I leaned onto the rope suspension with a gratifying sigh as my eyes watered in bliss. I wished I could build a little hut just by the swing and catch fish for food and sea jellies for recreation. At that moment, I felt detached yet very much in companionship. The sound of the swishing waves was like music to my ears and no Adele or Beyoncé could compete with that.


My musings were cut short by the blaring sound of the boat horn near the island entrance. It was time for us to leave. For me to part with the allure.

I reluctantly left the island but took back something valuable with me—a reminder. A reminder about our ignorance for snubbing the nature, which holds unparalleled beauties and scenes. It also contains hidden messages that make us think of our place in cosmos. For example, an armada of ants carrying a dead dragonfly demonstrates the importance of hard work and teamwork. Sun emerging from its hiding, after a storm, shows us that darkness is temporary.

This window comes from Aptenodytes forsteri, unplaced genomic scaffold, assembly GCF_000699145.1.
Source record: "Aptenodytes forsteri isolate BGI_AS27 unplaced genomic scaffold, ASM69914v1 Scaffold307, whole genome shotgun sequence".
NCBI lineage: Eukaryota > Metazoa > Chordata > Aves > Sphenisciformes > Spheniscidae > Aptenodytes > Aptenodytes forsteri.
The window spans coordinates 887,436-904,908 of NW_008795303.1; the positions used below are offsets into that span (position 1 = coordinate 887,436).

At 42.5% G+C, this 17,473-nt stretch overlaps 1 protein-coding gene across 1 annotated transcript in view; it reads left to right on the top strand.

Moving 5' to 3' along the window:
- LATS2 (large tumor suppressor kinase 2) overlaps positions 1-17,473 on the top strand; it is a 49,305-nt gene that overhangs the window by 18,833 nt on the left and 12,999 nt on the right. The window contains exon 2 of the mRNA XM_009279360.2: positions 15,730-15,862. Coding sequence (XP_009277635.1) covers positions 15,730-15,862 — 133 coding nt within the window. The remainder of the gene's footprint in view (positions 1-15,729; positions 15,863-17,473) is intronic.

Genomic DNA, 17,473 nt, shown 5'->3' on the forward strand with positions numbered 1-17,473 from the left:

Parents are gifts that should be treasured like priceless gems despite the mildly abrasive edges.

I’m gonna break off my Thursday routine this week.

On the occasion of Mother’s day, I’m writing the second blog post in “The Thing About” series. But it’s not going to be just about Mother.

Parents. Every one of us must have gone through or will go through the phase when we believe that parents make our lives a living hell and we would be better off without them. Then, comes a phase when we regret the lost moments and bruised hearts. Wouldn’t we give anything to reverse the time and mend the broken bridges? Fix the cracked bonds?

I’m sure we all must have hurt our parents at some point in time because each one of us inevitably goes through that diabolical phase. Would a simple sorry after all these years set right the damage? No. But it does give us some closure and would certainly convey to our parents that we didn’t mean what we did. Throw the blame on our hot tempers and raging hormones.